As a young student, John Constable spent the summer of 1800 sketching in the park of Helmingham in Suffolk, England. In the 1820s he returned to his pen and ink drawing and worked it into full-size oil paintings. Dell at Helmingham Park, at one time owned by the art collector John G. Johnson, was made in 1825-26 for James Pulham, a friend of Constable who lived near the park. He again returned to the subject in 1830, one of the paintings he did is in the Nelson Atkins Museum in Kansas City and I did a copy in undergraduate school at KCAI. This is probably the drawing he worked from.
Constable’s Dell at Helmingham Park
This is the painting – it’s pretty large, 44-5/8″ by 51-1/2″. Looking at a small reproduction It’s hard to feel the same the sense of space you get when you stand in front of the painting – it really draws you into the space of the dell and you feel as if you were surrounded by the woods. As your eye moves over the scene you look up into the trees on the right and down into the creek where the cow stands. If you hold your face really close to your screen you might get a hint of how it feels to stand in front of the painting.
This and the next image illustrates a set of three diagonals that seem to me important to the pictures structure. I find it useful to limit the number of diagonal directions, in this case to three. The painting is enormously complex and pulling out specific structures is helpful. Notice how the diagonals that follow A and B repeat the sloping contour of the hills on either side of the creek. Diagonal C follows the bridge posts. You can see how these lines build a spatial geometry for the lower third of the painting. In the next one, two of the diagonals remain the same and the one closest to vertical changes.
Now our diagonal C follows the tree trunks and you can see, especially on the right, builds a geometry that opens up the top of the painting, also the space above the bridge. Simplifying the geometry makes it clearer but the next one is more complete.
Here is the painting with most of the diagonals that seem relevant to me. It seems pretty complex but on the other hand because there are so many possibilities most any structure can be built into the painting and all will be beautifully inter-related and harmonic. Next we’ll look at how to build some planes into the structure.
Here I tried to clarify some of the planes that Constable suggested in the painting. The connections and suggestions are picked up by our “constructing visual brain” to create space – just as we create space in the real world. I enjoy the sensation of “I know it’s flat but it doesn’t feel that way”. I also started thinking about eye paths and how that works and tried to work on my awareness of how I was reading the painting, that’s next.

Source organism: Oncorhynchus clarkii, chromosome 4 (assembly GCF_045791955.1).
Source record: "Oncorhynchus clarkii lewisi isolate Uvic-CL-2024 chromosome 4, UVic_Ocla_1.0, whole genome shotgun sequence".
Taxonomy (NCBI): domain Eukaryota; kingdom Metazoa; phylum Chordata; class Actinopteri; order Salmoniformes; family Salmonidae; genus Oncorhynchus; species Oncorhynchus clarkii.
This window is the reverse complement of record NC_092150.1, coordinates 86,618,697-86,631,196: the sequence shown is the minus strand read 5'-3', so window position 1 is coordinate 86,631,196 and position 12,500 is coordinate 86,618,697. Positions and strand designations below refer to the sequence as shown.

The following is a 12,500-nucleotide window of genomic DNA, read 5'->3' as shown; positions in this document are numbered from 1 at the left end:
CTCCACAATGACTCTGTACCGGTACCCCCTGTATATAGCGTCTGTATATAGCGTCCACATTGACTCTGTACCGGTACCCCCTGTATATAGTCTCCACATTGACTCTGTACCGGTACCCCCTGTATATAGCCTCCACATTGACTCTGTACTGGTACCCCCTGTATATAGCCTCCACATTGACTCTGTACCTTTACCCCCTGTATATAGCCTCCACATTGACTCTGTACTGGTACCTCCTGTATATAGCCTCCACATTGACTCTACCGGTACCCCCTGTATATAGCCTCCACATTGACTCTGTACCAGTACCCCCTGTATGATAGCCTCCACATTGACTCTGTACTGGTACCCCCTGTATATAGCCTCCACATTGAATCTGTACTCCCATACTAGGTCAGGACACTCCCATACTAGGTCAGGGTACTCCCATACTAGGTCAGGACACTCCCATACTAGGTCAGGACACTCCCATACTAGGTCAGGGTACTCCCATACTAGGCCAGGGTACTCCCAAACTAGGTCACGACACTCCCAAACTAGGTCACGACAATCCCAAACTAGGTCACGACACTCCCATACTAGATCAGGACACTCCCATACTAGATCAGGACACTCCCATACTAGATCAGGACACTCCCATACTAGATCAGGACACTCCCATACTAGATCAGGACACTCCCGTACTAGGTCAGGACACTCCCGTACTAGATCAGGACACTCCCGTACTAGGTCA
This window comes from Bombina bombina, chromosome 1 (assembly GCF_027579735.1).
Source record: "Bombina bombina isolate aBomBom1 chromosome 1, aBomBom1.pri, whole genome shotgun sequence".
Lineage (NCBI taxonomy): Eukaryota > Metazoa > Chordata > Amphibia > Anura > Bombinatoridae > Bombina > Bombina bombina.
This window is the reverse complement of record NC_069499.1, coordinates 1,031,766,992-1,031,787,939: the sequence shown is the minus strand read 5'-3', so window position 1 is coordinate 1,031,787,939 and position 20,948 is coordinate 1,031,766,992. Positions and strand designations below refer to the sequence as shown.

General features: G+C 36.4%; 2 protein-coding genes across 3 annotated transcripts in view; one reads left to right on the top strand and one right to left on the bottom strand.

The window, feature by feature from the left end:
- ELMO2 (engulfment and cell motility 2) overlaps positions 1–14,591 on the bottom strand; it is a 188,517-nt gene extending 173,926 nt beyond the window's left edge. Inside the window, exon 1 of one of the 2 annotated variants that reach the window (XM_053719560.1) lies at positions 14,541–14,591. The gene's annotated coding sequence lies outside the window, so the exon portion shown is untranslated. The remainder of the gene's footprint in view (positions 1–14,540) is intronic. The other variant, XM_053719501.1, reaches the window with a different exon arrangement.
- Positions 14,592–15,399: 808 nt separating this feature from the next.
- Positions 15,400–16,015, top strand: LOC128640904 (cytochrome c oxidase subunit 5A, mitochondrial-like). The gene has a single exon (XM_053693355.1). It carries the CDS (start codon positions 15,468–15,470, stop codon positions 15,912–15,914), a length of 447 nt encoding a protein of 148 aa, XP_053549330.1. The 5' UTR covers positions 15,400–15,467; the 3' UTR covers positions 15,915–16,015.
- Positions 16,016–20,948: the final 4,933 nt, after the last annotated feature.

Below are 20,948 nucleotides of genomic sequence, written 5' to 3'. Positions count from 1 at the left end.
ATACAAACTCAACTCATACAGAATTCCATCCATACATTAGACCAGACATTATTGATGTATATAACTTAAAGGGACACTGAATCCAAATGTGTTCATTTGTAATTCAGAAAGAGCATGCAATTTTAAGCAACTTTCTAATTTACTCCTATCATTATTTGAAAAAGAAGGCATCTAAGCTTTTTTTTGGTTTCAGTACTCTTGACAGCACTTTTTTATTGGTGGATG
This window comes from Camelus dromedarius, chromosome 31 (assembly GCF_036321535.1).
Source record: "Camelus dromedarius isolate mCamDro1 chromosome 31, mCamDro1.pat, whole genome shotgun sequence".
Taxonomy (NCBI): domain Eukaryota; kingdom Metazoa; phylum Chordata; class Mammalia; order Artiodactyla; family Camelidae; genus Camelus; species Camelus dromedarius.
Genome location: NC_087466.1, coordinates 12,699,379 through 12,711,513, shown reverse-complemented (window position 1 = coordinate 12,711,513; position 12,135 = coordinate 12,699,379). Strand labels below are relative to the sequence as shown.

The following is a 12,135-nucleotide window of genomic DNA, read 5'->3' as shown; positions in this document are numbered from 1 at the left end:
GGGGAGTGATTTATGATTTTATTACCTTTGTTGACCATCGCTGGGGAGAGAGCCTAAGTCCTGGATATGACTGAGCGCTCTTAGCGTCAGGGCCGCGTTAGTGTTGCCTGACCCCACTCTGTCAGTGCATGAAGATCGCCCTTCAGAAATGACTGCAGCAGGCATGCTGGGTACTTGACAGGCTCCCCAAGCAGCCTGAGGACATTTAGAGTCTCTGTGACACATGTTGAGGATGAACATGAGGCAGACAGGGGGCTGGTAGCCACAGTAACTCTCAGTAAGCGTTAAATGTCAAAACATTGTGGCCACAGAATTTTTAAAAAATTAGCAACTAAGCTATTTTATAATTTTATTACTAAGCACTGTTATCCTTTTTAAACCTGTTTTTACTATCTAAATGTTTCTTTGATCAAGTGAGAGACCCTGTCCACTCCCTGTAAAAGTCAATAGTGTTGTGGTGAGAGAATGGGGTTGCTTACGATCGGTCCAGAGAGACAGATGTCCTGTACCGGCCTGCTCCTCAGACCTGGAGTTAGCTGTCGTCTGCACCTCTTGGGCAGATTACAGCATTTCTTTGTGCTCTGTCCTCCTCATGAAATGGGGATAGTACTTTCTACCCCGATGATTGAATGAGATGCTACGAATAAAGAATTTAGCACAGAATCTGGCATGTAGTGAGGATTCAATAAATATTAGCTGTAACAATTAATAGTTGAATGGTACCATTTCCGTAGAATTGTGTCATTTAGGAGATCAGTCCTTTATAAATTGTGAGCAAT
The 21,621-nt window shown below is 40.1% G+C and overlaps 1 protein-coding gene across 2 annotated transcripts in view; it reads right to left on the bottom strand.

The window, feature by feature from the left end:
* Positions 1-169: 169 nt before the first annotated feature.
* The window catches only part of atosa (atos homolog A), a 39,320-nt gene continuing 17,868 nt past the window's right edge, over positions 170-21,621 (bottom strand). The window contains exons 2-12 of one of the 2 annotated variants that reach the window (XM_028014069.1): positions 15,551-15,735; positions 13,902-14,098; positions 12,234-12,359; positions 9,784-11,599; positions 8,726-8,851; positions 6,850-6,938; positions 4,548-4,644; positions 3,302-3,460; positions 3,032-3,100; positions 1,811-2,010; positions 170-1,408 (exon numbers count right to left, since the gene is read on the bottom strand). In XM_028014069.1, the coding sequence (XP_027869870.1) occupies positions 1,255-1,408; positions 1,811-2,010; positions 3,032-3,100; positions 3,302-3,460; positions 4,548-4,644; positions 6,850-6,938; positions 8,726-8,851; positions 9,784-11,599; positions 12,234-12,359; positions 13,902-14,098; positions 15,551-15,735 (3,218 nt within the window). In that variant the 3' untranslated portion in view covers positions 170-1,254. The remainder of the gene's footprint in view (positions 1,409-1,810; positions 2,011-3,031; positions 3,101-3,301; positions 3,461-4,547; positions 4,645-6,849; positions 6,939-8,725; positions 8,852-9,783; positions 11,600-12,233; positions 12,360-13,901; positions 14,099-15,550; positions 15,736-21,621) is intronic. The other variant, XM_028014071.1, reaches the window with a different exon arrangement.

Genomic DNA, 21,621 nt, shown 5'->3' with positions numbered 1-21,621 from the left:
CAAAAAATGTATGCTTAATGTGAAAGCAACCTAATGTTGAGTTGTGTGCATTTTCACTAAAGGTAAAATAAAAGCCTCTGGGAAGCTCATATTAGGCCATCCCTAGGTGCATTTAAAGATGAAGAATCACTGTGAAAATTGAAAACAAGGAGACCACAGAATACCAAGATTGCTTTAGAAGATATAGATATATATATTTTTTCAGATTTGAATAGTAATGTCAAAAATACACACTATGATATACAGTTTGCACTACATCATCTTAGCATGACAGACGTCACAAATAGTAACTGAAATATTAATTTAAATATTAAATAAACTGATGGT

But first here is a really simple representation of two planes in the Constable. We are looking left and right but also up or down depending on which is closer to you, points A and B, or point C. If you look through the right plane point B seems closer than C, if you look down into the water point C seems closer.
This is a drawing that developed out of an attempt to understand how reversals (shifting readings like the necker cube), planes, and the eye path of the viewer work together in a painting. One thing that seems clear to me is that tension, created when you brain tries to resolve a visual conflict, creates a visual path space that moves from one reading to another. This one is about the tension between the trees above and the cow and creek below. Notice how the twisting branches work to create planes, The next one overlays the drawing onto the painting.
The overlay of the drawing emphasizes what I think happens in your peripheral vision when you look closely at the twisty tree branches at the top right. You might try it yourself by looking at the original image above and really look at those branches, See if you can be aware of, without looking directly, the lower left quarter of the picture. I feel the hill at point A pulling forward instead of behind point B.This opens up a big spatial form that really separates the twisty tree from those behind. And the cow walks down and into the space created. When you look directly into the lower left point B comes forward and a the space between the edge of the left bank and the trees near the bridge opens up. The pushing and pulling of the spatial elements directs you eye through the picture. The next is one possible reading.
You can see how the plane that describes the left bank of the hill flips and how it could relate to it’s adjacent planes. There are lots of possibilities here, the point is that the geometry is a flexible structure that holds opposing tensions. You could find smaller planes and movements as well. The big structure is handy because it serves to tie the painting all together.
Our Visual Intelligence at Work
This is rule three from Donald Hoffman’s book Visual Intelligence. When we see two lines like this our brains read them as if they were parts of the same line in 2D and in 3D. So even if the full line does not exist we read it as connected. The next illustration fills it in.
Here it is with our favorite reversing planes. A painter can take two pieces of a line shove them forward and back in space and you will read them as one connected line, lines indicate planes and create space.
Here are the col-linear lines on top of the Constable painting. I hope you can feel the spatial tension and how a plane is created. We love seeing connections and our visual brain is busy constructing all day long.